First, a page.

Mark Freeman, vice president of the University Film and Video Association, didn’t have much experience with contracting speakers when he first approached Student Activities. Since submitting his proposal to bring writer/director Kevin Smith to the University Lecture Series, however, Freeman has had his hands full with trying to make the deal work.
Now, after roughly eight months of working on the idea, Freeman still isn’t sure if the film auteur responsible for Clerks, Chasing Amy and Dogma will ever set foot on USF soil. And no one else involved with the process seems to know, either. Each party in the negotiation process has a different take on what’s needed to seal the deal.
According to Gail Stanley, development director and assistant to Kevin Smith, the contract as it stands now is perfectly acceptable, and the only remaining issue is whether Smith will be able to make the proposed date in October.
“The contract was fine,” Stanley said. “It’s a matter of scheduling. Because of the scheduling, we might not be able to make the engagement.”
Stanley said Smith will be filming his latest movie, Jersey Girl, up to the week before he’s supposed to speak at USF, and if filming runs long (which it often does), Smith will have to reschedule the lecture. Stanley added that Smith would be willing to sign a contract, provided that it came with a clause for rescheduling if necessary.
But for Freeman, scheduling is the least of his worries. The most imposing issue, according to Freeman, is funding. Originally, Student Activities approved $32,000 for Smith to appear, but the actual fee for the engagement now stands at $38,000.
While Freeman originally estimated the cost of the lecture at $33,000 plus first-class travel expenses, he never expected the figure would reach as high as $38,000.
“We tried working out the stuff and Jill (Reagan) called me and said ‘You know what? They’re looking for $38,000,'” Freeman said. “I knew we had to pay travel expenses, but I wouldn’t have guessed that to be $5,000. Maybe I was kidding myself.”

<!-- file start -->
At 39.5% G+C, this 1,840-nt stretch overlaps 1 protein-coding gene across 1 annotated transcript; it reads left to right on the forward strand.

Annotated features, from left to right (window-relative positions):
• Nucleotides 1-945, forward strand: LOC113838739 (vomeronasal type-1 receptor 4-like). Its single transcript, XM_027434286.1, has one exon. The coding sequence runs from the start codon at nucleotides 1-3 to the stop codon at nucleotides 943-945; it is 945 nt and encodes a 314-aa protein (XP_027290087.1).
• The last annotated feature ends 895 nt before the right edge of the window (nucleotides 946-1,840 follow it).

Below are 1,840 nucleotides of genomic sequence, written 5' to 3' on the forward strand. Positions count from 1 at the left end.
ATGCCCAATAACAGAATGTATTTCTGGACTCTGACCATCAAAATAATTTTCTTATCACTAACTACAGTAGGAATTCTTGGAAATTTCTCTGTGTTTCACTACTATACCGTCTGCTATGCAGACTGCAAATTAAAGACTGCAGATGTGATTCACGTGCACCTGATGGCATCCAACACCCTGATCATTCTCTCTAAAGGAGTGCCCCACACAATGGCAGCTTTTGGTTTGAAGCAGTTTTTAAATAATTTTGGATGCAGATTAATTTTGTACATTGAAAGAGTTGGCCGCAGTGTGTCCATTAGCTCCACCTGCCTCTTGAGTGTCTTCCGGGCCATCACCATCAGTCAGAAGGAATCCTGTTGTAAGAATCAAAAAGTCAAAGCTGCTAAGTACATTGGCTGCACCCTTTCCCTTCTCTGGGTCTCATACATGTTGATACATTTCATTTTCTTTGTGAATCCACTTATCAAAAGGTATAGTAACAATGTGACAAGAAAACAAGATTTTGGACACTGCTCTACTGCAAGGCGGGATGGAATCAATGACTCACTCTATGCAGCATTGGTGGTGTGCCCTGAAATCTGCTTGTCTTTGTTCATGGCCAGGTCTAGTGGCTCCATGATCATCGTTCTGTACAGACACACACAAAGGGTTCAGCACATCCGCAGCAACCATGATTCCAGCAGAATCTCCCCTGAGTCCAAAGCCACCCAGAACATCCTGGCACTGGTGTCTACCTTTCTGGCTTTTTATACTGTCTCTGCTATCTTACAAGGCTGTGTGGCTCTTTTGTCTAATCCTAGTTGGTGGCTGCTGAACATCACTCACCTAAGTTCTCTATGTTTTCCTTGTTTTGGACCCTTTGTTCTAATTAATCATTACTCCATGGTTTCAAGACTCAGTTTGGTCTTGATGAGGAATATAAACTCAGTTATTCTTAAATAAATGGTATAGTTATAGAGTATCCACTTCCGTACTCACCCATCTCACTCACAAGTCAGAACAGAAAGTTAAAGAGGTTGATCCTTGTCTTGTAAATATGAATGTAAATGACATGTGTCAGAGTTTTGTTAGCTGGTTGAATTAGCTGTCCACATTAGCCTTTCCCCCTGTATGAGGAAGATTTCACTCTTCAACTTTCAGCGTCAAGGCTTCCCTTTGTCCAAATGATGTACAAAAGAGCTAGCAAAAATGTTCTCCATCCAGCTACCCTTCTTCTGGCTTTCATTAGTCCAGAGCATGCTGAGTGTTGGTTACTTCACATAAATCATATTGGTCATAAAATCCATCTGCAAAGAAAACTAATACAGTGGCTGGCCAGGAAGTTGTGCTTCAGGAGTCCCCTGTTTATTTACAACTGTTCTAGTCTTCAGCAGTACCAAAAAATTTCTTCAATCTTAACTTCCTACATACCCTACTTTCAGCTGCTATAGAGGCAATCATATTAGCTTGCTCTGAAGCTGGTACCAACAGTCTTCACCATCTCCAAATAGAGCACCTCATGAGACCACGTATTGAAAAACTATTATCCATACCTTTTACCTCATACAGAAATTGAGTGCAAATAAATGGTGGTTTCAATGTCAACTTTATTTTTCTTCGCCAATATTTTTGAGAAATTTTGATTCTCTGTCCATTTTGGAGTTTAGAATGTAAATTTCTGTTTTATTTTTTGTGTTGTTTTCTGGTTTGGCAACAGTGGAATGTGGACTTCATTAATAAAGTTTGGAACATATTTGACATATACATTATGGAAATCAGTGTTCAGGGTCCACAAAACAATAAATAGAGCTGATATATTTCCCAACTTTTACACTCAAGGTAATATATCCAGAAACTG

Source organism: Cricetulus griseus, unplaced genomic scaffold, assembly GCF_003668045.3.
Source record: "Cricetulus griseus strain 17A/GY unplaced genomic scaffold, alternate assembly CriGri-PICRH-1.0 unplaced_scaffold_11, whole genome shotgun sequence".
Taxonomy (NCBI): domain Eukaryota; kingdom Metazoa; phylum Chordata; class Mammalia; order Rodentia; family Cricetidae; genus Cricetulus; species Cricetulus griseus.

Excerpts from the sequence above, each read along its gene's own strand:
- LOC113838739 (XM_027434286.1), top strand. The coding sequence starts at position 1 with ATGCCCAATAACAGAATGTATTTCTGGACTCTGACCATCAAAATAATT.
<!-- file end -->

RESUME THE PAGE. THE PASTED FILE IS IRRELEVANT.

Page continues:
Though the $38,000 figure has not officially been approved in writing, Jeff Hyman, a representative of the Auburn Moon Agency, a college event agency that has been working with USF to contract Smith, said that it would more than likely be accepted as a travel-inclusive fee.
Hyman added that the difference in the anticipated cost was simply part of the negotiation.
“What happened is when you (USF) originally put in that offer, it didn’t include the travel expenses,” Hyman said. “So he (Smith) kicked it back, and said, ‘Not enough.'”
Stanley refused to comment on the money issue.
And with only a few weeks remaining to finalize the negotiations in time for the ULS schedule to be printed, Freeman is frantically trying to raise the $6,000 needed to keep his project afloat. He has approached local businesses, as well as national corporations to help sponsor the event, in exchange for advertising space at the lecture, but, so far, no one is interested. And with the relatively small size of his organization (UFVA), Freeman says it will be next to impossible for them to come up with the funds on their own.